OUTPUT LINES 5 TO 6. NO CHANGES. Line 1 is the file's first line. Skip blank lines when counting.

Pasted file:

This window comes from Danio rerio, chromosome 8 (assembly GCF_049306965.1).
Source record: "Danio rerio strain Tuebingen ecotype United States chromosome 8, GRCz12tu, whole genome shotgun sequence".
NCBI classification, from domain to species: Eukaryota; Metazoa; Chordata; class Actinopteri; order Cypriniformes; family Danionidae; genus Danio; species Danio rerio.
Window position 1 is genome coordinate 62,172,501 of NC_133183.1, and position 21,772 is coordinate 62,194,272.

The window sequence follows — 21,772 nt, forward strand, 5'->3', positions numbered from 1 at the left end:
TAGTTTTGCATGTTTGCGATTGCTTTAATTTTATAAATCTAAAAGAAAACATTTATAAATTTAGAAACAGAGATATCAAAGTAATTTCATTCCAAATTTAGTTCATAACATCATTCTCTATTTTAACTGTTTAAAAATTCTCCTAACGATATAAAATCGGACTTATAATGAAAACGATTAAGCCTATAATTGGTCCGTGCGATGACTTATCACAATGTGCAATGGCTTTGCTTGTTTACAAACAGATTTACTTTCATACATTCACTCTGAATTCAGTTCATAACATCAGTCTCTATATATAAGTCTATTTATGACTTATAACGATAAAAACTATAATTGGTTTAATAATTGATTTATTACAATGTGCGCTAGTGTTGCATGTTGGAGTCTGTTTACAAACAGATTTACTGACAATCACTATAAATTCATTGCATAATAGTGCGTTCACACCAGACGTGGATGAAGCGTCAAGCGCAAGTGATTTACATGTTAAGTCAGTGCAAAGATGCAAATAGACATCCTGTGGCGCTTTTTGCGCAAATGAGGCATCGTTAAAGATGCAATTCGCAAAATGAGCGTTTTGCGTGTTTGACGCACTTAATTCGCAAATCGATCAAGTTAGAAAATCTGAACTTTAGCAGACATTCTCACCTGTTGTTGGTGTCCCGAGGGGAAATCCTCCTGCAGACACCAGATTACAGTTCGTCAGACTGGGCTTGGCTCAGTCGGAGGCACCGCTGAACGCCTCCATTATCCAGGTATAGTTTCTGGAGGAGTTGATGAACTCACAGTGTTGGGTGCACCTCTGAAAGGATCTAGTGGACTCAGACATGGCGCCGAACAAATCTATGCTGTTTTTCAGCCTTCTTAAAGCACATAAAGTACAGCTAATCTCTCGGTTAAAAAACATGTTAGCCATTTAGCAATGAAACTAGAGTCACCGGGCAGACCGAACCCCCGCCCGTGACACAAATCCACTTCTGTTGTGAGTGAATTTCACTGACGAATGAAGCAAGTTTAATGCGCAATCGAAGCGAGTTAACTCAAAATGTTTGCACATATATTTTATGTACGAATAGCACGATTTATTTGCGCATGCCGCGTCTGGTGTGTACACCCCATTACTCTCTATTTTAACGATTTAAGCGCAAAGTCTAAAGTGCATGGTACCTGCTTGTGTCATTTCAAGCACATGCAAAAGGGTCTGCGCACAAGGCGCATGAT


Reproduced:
The window sequence follows — 21,772 nt, forward strand, 5'->3', positions numbered from 1 at the left end:
TAGTTTTGCATGTTTGCGATTGCTTTAATTTTATAAATCTAAAAGAAAACATTTATAAATTTAGAAACAGAGATATCAAAGTAATTTCATTCCAAATTTAGTTCATAACATCATTCTCTATTTTAACTGTTTAAAAATTCTCCTAACGATATAAAATCGGACTTATAATGAAAACGATTAAGCCTATAATTGGTCCGTGCGATGACTTATCACAATGTGCAATGGCTTTGCTTGTTTACAAACAGATTTACTTTCATACATTCACTCTGAATTCAGTTCATAACATCAGTCTCTATATATAAGTCTATTTATGACTTATAACGATAAAAACTATAATTGGTTTAATAATTGATTTATTACAATGTGCGCTAGTGTTGCATGTTGGAGTCTGTTTACAAACAGATTTACTGACAATCACTATAAATTCATTGCATAATAGTGCGTTCACACCAGACGTGGATGAAGCGTCAAGCGCAAGTGATTTACATGTTAAGTCAGTGCAAAGATGCAAATAGACATCCTGTGGCGCTTTTTGCGCAAATGAGGCATCGTTAAAGATGCAATTCGCAAAATGAGCGTTTTGCGTGTTTGACGCACTTAATTCGCAAATCGATCAAGTTAGAAAATCTGAACTTTAGCAGACATTCTCACCTGTTGTTGGTGTCCCGAGGGGAAATCCTCCTGCAGACACCAGATTACAGTTCGTCAGACTGGGCTTGGCTCAGTCGGAGGCACCGCTGAACGCCTCCATTATCCAGGTATAGTTTCTGGAGGAGTTGATGAACTCACAGTGTTGGGTGCACCTCTGAAAGGATCTAGTGGACTCAGACATGGCGCCGAACAAATCTATGCTGTTTTTCAGCCTTCTTAAAGCACATAAAGTACAGCTAATCTCTCGGTTAAAAAACATGTTAGCCATTTAGCAATGAAACTAGAGTCACCGGGCAGACCGAACCCCCGCCCGTGACACAAATCCACTTCTGTTGTGAGTGAATTTCACTGACGAATGAAGCAAGTTTAATGCGCAATCGAAGCGAGTTAACTCAAAATGTTTGCACATATATTTTATGTACGAATAGCACGATTTATTTGCGCATGCCGCGTCTGGTGTGTACACCCCATTACTCTCTATTTTAACGATTTAAGCGCAAAGTCTAAAGTGCATGGTACCTGCTTGTGTCATTTCAAGCACATGCAAAAGGGTCTGCGCACAAGGCGCATGAT